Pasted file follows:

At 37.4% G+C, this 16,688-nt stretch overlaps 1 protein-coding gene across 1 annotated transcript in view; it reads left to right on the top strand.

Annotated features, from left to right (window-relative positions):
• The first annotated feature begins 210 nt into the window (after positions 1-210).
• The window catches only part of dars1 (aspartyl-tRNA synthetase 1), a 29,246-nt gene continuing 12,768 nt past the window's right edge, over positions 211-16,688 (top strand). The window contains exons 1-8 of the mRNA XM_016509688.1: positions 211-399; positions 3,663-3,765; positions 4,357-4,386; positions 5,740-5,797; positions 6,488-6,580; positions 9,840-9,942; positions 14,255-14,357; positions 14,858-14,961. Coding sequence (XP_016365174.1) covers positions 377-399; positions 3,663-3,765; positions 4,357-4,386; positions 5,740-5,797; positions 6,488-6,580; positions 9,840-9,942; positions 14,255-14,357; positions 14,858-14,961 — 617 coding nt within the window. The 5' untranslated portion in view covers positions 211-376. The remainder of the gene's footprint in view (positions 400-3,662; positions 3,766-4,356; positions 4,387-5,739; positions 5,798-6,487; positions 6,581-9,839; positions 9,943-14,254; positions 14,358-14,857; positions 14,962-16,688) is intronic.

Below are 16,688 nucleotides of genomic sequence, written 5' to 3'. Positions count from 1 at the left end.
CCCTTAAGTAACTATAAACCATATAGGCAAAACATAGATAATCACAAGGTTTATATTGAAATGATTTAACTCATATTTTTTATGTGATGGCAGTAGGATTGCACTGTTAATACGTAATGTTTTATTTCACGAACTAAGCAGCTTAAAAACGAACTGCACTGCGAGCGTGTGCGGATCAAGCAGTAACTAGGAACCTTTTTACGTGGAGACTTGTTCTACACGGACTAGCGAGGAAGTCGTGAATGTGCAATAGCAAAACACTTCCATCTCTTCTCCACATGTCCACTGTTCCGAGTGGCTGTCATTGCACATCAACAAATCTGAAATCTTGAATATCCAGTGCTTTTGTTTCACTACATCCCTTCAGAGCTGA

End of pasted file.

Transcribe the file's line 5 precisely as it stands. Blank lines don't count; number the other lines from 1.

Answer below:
Below are 16,688 nucleotides of genomic sequence, written 5' to 3'. Positions count from 1 at the left end.